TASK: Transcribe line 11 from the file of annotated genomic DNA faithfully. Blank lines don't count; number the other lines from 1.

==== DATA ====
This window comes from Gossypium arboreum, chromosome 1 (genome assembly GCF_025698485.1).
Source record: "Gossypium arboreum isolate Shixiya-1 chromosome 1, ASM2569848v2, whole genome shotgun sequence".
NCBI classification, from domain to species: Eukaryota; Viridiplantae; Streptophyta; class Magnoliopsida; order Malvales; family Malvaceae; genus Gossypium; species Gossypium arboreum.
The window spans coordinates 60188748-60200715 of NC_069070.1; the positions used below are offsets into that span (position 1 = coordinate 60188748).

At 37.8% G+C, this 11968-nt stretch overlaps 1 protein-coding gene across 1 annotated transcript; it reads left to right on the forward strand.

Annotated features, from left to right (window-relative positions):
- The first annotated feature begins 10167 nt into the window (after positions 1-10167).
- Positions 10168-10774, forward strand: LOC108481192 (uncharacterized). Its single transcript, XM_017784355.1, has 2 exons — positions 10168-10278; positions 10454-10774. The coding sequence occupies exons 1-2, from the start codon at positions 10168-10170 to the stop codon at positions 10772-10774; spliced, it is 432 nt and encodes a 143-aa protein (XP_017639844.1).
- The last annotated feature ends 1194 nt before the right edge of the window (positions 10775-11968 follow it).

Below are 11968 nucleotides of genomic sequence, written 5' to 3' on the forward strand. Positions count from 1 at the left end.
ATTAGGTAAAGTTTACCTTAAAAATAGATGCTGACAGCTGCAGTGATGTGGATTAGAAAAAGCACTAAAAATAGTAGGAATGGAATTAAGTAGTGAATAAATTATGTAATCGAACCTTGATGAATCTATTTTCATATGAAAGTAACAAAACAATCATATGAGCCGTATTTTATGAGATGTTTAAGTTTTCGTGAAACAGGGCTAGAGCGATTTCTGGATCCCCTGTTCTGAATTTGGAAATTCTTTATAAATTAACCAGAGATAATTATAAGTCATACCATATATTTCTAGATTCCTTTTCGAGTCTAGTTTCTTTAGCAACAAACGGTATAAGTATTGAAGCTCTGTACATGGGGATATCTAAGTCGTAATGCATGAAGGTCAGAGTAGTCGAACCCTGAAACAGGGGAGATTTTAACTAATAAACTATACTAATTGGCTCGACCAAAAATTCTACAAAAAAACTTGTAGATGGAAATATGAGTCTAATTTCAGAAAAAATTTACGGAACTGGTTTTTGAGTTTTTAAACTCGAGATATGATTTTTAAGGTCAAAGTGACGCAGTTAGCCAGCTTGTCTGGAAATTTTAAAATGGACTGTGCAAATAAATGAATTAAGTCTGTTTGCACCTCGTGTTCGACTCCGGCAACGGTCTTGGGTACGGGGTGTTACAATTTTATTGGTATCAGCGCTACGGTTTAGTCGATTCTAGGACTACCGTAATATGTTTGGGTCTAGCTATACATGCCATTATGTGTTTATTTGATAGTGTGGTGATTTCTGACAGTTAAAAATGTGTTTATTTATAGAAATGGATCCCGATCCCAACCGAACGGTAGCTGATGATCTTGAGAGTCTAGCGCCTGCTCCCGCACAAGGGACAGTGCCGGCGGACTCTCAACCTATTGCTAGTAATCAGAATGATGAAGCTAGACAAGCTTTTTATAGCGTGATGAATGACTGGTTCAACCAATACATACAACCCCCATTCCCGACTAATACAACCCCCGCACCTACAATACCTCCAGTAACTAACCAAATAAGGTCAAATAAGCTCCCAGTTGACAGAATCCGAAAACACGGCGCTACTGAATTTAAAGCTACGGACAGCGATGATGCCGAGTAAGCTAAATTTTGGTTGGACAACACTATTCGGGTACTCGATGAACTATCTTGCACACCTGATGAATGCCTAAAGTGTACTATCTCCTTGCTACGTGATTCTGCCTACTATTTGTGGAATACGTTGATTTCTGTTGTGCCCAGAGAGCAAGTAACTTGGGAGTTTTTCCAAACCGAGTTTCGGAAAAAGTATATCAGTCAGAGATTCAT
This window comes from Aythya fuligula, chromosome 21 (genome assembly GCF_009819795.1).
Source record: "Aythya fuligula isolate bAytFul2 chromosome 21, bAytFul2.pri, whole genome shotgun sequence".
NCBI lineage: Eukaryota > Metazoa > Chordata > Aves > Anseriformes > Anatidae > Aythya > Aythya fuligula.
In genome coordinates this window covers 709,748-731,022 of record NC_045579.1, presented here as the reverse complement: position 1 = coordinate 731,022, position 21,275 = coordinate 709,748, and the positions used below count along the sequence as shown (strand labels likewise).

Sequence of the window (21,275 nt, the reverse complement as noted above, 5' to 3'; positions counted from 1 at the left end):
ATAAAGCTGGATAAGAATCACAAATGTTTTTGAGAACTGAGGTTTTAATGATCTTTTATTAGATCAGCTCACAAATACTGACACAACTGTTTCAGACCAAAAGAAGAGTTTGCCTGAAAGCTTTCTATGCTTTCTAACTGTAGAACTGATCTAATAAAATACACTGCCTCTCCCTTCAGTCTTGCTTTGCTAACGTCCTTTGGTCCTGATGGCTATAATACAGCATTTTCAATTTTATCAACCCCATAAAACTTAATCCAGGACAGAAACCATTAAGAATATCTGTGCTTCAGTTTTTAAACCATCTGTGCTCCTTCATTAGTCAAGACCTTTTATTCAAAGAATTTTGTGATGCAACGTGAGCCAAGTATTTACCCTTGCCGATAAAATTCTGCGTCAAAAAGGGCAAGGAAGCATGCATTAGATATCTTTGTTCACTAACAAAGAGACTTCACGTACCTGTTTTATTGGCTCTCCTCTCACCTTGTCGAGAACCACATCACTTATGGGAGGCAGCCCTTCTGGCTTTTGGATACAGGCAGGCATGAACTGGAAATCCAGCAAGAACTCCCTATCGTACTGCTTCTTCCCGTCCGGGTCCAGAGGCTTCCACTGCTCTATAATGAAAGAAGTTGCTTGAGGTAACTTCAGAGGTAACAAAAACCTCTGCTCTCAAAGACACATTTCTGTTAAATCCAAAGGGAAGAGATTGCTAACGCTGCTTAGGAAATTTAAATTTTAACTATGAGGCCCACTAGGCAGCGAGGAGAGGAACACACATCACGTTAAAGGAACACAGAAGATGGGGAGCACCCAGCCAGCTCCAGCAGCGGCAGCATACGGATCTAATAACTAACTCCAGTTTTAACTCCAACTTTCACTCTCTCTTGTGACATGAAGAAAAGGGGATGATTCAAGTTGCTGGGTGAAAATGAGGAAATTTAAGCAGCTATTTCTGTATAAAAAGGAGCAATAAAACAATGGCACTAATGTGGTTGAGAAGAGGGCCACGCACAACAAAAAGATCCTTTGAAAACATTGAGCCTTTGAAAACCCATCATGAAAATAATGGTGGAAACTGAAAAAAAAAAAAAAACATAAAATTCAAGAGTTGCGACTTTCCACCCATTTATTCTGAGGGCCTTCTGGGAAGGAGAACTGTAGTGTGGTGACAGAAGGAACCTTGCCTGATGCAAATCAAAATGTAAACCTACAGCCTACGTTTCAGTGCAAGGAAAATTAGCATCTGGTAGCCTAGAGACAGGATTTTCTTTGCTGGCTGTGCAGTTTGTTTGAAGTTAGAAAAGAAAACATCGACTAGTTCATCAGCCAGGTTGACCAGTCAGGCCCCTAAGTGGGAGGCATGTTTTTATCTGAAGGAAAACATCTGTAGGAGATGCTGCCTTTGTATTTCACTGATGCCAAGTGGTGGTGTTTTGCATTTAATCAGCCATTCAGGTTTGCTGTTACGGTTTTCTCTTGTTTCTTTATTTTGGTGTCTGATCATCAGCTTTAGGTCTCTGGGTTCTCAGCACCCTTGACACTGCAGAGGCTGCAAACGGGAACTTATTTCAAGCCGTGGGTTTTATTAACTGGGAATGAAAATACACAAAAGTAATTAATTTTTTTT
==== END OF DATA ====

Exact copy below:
ATTAGGTAAAGTTTACCTTAAAAATAGATGCTGACAGCTGCAGTGATGTGGATTAGAAAAAGCACTAAAAATAGTAGGAATGGAATTAAGTAGTGAATAAATTATGTAATCGAACCTTGATGAATCTATTTTCATATGAAAGTAACAAAACAATCATATGAGCCGTATTTTATGAGATGTTTAAGTTTTCGTGAAACAGGGCTAGAGCGATTTCTGGATCCCCTGTTCTGAATTTGGAAATTCTTTATAAATTAACCAGAGATAATTATAAGTCATACCATATATTTCTAGATTCCTTTTCGAGTCTAGTTTCTTTAGCAACAAACGGTATAAGTATTGAAGCTCTGTACATGGGGATATCTAAGTCGTAATGCATGAAGGTCAGAGTAGTCGAACCCTGAAACAGGGGAGATTTTAACTAATAAACTATACTAATTGGCTCGACCAAAAATTCTACAAAAAAACTTGTAGATGGAAATATGAGTCTAATTTCAGAAAAAATTTACGGAACTGGTTTTTGAGTTTTTAAACTCGAGATATGATTTTTAAGGTCAAAGTGACGCAGTTAGCCAGCTTGTCTGGAAATTTTAAAATGGACTGTGCAAATAAATGAATTAAGTCTGTTTGCACCTCGTGTTCGACTCCGGCAACGGTCTTGGGTACGGGGTGTTACAATTTTATTGGTATCAGCGCTACGGTTTAGTCGATTCTAGGACTACCGTAATATGTTTGGGTCTAGCTATACATGCCATTATGTGTTTATTTGATAGTGTGGTGATTTCTGACAGTTAAAAATGTGTTTATTTATAGAAATGGATCCCGATCCCAACCGAACGGTAGCTGATGATCTTGAGAGTCTAGCGCCTGCTCCCGCACAAGGGACAGTGCCGGCGGACTCTCAACCTATTGCTAGTAATCAGAATGATGAAGCTAGACAAGCTTTTTATAGCGTGATGAATGACTGGTTCAACCAATACATACAACCCCCATTCCCGACTAATACAACCCCCGCACCTACAATACCTCCAGTAACTAACCAAATAAGGTCAAATAAGCTCCCAGTTGACAGAATCCGAAAACACGGCGCTACTGAATTTAAAGCTACGGACAGCGATGATGCCGAGTAAGCTAAATTTTGGTTGGACAACACTATTCGGGTACTCGATGAACTATCTTGCACACCTGATGAATGCCTAAAGTGTACTATCTCCTTGCTACGTGATTCTGCCTACTATTTGTGGAATACGTTGATTTCTGTTGTGCCCAGAGAGCAAGTAACTTGGGAGTTTTTCCAAACCGAGTTTCGGAAAAAGTATATCAGTCAGAGATTCAT